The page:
The Department of Health (DOH) collects data on flu activity (PDF) in Washington state all year. DOH publishes flu activity reports every week from the fall through the spring.
The flu vaccine is your best protection against flu
- DOH recommends a yearly flu vaccine for everyone aged six-months and older, including pregnant and nursing people. If you are 65 or older, talk to your provider about flu vaccine and other important vaccines for your age group.
- It takes two weeks for the flu vaccine to protect you from flu. The flu vaccine does NOT protect against coronavirus, colds, or other viruses that cause respiratory illness.
- The flu vaccine keeps many people from getting the flu. Some people who get the flu vaccine may still get sick. If you do get the flu, the vaccine will help reduce the severity of your illness. It will also lower your chance of needing to go to the hospital.
- When you get the flu vaccine you will also protect your family and community.
- You may also stop flu by covering your coughs and sneezes, washing your hands for 20 seconds with soap and water, and staying home when you're sick. Cloth face coverings (masks) help prevent the spread of COVID-19 and the flu.
What's new for flu for 2023-2024
It's best to get your family vaccinated for flu by October, but the flu vaccine is still available through winter. You may visit your local doctor's office, pharmacy or clinic event in your area. See www.vaccines.gov or call the Help Me Grow Washington hotline at 1-800-322-2588 (language assistance available) to find a flu vaccine location near you.
- In Washington, all children under age 19 get flu vaccines and other recommended vaccines at no cost.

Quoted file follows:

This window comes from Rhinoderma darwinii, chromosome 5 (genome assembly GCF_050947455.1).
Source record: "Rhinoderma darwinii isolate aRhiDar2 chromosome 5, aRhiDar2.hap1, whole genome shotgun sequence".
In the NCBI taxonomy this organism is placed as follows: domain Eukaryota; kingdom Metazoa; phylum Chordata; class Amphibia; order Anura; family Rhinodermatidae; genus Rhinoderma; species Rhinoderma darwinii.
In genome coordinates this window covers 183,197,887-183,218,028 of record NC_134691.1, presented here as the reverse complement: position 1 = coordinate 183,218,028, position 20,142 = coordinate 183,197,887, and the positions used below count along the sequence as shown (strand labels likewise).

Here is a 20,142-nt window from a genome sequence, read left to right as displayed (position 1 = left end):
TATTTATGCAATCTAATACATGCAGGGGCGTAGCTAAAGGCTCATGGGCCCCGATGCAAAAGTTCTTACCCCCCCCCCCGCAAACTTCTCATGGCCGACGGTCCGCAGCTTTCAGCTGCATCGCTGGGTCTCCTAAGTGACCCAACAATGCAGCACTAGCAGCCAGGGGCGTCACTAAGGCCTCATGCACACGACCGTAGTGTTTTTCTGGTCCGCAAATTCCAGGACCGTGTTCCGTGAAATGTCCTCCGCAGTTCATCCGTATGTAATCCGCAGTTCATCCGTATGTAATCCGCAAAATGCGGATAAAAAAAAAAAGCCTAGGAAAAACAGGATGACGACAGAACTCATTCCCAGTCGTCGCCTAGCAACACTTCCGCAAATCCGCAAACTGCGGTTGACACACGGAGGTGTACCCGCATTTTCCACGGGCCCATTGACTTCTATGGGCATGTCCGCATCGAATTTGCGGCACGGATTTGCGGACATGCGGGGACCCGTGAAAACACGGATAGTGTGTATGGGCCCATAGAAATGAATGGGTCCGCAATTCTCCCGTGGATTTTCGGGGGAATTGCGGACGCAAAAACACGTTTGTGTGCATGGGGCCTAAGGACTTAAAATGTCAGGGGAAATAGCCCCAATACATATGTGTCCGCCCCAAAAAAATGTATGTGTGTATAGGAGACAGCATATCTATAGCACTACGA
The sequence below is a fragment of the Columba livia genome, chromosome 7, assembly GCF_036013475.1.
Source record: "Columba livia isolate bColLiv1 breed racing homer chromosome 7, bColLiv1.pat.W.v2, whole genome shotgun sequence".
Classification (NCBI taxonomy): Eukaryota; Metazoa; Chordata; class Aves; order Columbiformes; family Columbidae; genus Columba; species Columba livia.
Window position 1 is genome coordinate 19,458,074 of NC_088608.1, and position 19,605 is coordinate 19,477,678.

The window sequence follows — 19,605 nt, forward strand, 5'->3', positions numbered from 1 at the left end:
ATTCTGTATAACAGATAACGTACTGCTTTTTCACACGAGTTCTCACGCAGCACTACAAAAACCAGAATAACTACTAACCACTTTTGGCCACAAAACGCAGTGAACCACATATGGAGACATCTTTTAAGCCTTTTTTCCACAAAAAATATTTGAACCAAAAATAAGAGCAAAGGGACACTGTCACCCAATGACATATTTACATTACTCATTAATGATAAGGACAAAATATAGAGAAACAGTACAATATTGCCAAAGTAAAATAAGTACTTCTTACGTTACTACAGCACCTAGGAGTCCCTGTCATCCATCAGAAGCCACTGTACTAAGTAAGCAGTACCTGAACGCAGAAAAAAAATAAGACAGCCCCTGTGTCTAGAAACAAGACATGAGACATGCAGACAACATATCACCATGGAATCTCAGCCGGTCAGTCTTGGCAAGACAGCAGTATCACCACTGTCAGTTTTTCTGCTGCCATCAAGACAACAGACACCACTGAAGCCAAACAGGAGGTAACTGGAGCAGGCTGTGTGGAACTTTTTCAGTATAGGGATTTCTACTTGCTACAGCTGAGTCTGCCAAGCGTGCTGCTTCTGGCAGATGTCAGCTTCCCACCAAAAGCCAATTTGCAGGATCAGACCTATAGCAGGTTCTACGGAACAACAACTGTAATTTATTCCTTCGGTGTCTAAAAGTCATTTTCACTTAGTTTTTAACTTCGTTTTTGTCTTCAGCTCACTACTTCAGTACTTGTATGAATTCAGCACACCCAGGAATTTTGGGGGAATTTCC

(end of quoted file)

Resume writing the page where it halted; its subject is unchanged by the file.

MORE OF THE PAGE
- The provider may charge an administration fee to give the vaccine. You can ask them to waive this fee if you cannot afford it.
- Most insurance plans, including Medicare part B, cover the cost of flu vaccine for adults.
- Flu and COVID-19 vaccines can both be received in the same day, or even the same visit for convenience.
- Talk to your local health department for information about other no-cost flu vaccine options that may be available in your community.
Prevent Flu and other respiratory viruses
Take these actions to help keep you and your family safe from respiratory illnesses, including flu, COVID-19, and RSV.
- Get vaccinated if possible. Vaccines for Flu and COVID-19 are your best defense against respiratory illnesses.
- Avoid close contact with people who are sick.
- Stay home and stay safe if you are sick.
- Cover coughs and sneezes with a tissue, or elbow.
- Consider wearing a mask in indoor or crowded places
- Wash your hands regularly. Use soap and water. If there is no soap available, use an alcohol-based hand sanitizer.
- Clean and disinfect surfaces that may be contaminated with viruses.
- Take antiviral drugs if your doctor prescribes them.
Recognize the Emergency Warning Signs of Respiratory Illness
Call 911 when you see:
- Severe trouble breathing (struggling for each breath, can barely speak or cry)
- Passed out or has stopped breathing
- Lips or face are bluish when they are not coughing
- There may be a life-threatening emergency
Get medical help right away for infants when they:
- Have a fever over 100.4F for infants younger than 3 months, or
- Fever for more than 24 hours if older than 3 months
- Have fast or labored breathing
- Look very ill or is unusually drowsy or difficult to console
- Have significantly fewer wet diapers than normal
Children should go to the ER when they:
- Have fast or labored breathing
- Are not able to drink enough fluids
- Have very decreased alertness and activity
- Have a fever for more than 72 hours, or their temperature repeatedly rises above 104F
Adults should go to the ER with any of these:
- Difficulty breathing or shortness of breath
- Chest pain
- Worsening fever and cough, especially with pink or bloody mucus
- Flu Free Washington Partner Toolkit (partner promotional toolkit)
- CDC Digital Media Toolkit: 2023-2024 Flu Season (CDC)
- Get your child's immunization records
- Washington State Weekly Influenza Update (PDF)
- What To Know About This Flu Season (CDC)
- The Flu: What To Do If You Get Sick (CDC)
- Similarities and Differences Between Flu and COVID-19 (CDC)
- Differences Between Flu and Cold (CDC)
- Flu Materials and Resources
- Flu Resources for Parents
- Influenza (Flu) Information for Public Health and Healthcare Professionals
- Flu Free at Work Toolkit (PDF)